Learn to make a mark on the world
In recent weeks, I have made several opportunities to speak to learning managers, instructional designers, and adult learning specialists about what it takes to ensure successful learning. I also have taken the opportunity to reflect on what Dr. Rorabaugh has been engaging us as learning professionals. This post looks at the culmination of experiences, scholarly research, and personal communications as they have gradually changed my perspective on how we define successful learning.
I often reach into my course work for answers. Gagne (1981) provided us with a framework for instruction in his “nine events” that look and sound like what Adasi begins describing as “sage on the stage.” However, we can still identify the steps of instruction for self-learning if we think about it, “Blended learning moves away from the “sage on the stage” learning and provides the learner the opportunity to learn at their own pace. The self-pace aspect of blended learning should fulfill an adult learner’s self-directed nature.”
However, I believe that looking at these steps can be performed by the learner themselves if they are properly motivated and directed. People often perform learning experiences without their even knowing. They even truly enjoy some of them. As our culture moves toward smart phones, social networks, and other new concepts people enjoy due to technology, we as instructional designers have to consider the future.
Looking at blended learning, andragogy, connectivism, and even the structured objectives and assessments standards Dale discusses, we see how there is a common thread—learning. “As learners in an academic setting, we are used to certain conventions. Throughout our K-12 years, we were used to the ‘sage on the stage,’ the instructor-led universe that is pedagogy. Because of this early imprinting, this convention is drilled deep into our ‘student’ psyche.” Dale also presents another anecdotal learning experience, “Ultimately, the programmer ended up using this network of learners to master enough programming knowledge to start his own business—all without ever taking a course on programming.”
In these examples, Dale provides us with two different learning context, modalities, and even motivations. However, there is always a cognitive process involved regardless of the modality, style, or context for learning. I think this is where we can continue to build on our practices as good instructional designers.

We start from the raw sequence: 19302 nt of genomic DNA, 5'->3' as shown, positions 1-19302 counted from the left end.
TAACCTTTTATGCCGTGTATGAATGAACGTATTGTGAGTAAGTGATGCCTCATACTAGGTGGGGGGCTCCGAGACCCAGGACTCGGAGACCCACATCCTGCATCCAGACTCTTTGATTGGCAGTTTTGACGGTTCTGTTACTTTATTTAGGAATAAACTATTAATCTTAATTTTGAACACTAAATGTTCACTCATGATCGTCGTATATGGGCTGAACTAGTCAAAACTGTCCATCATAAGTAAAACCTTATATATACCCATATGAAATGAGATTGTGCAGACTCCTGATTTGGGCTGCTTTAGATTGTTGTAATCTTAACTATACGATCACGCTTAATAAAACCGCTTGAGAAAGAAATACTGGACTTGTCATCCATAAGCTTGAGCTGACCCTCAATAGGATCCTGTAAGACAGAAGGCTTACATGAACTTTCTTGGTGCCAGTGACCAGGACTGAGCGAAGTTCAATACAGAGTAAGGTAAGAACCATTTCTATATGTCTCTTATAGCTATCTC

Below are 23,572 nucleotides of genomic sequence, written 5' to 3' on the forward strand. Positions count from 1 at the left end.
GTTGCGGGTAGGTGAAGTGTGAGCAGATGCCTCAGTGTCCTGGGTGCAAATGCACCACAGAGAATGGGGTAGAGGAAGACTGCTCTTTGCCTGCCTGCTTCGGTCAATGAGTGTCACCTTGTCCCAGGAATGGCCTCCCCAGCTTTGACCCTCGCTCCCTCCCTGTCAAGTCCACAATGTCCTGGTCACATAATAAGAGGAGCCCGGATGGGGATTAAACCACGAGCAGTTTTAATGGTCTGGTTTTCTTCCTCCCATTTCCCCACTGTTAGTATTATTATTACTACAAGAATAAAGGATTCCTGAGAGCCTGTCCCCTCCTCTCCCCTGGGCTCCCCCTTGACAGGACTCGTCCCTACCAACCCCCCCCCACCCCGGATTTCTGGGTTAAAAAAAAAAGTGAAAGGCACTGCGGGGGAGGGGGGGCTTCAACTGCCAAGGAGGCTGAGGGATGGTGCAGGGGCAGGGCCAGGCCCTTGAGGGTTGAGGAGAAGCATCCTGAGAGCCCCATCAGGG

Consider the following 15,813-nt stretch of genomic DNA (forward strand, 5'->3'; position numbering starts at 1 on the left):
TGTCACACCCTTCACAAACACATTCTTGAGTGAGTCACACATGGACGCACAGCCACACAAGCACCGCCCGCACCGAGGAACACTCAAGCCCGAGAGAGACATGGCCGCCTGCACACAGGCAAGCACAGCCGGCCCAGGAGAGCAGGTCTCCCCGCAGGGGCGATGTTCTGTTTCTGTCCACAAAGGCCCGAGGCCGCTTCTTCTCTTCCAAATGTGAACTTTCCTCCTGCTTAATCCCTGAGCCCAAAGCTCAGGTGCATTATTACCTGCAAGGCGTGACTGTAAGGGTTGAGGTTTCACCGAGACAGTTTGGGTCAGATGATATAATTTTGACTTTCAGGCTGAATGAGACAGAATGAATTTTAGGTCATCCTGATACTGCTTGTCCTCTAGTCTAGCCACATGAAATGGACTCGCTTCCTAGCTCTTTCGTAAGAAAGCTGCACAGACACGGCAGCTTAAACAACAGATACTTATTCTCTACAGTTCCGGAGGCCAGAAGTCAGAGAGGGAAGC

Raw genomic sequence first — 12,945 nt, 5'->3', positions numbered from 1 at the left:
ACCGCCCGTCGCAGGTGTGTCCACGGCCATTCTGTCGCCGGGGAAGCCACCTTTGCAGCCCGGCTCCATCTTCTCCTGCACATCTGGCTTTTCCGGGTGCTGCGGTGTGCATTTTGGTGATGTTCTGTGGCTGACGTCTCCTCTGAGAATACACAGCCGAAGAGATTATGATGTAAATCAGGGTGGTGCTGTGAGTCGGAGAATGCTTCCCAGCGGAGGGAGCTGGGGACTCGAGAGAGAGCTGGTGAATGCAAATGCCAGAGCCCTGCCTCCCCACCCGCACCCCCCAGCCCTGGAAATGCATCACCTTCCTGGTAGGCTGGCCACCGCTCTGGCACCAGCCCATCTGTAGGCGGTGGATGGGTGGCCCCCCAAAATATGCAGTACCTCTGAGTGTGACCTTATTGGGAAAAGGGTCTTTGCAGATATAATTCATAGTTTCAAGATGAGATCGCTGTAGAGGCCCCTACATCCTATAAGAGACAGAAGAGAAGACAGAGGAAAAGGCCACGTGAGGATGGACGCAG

Clearly, we see there are different ways to achieve learning as technology grows. I think all of us in the academic and learning realms see that people learn different skills and implement different skills different ways. Oland indicates this saying, “In most cases there are general guidelines by which you execute the given tasks [welding, machine work, instruction, and teaching], but in the end, how you complete them depended a lot on personal style and creativity of the person doing it.”
While typically we may see instruction as a room of individuals absorbing knowledge through the senses as information is provided, we can definitely agree that the level of engagement and motivate all play a tremendous role in what occurs.
Thomas and Brown (2011) Each of these stories illustrates how the new culture of learning is taking root and transforming the way we think about information, imagination, and play” (ch. 1, The Moral of the Stories, para. 1).
Looking back at the readings and “rabbit-hole” running experiences of connected learning in #ccourse have engaged myself in recently, I realize that we have focused in on a few key elements about humans, technology, and the paradigm shift we face. Many of the daily activities of professionals cause them to forget that each learner is unique. While we often try to predict and prepare the learners to achieve success, we cannot forget that our audience is constantly changing because of the influence of technology.
I realize Gagne (1981) was already trying to develop the perfect structure for helping us, but even as we adapt new instructional design practices, we can still rely on the work of those who came before and now we can connect with those who are our contemporaries to facilitate the needs of today’s learners.
Gagne, R. M., Wager, W., & Rojas, A. (1981). Planning and Authoring Computer-Assisted Instruction Lessons. Educational Technology, 21(9), 17-21.
Thomas, D. & Brown, J.S. (2011). A new culture of learning: Cultivating the imagination for a world of constant change. (Vol. 219). Lexington, KY: CreateSpace.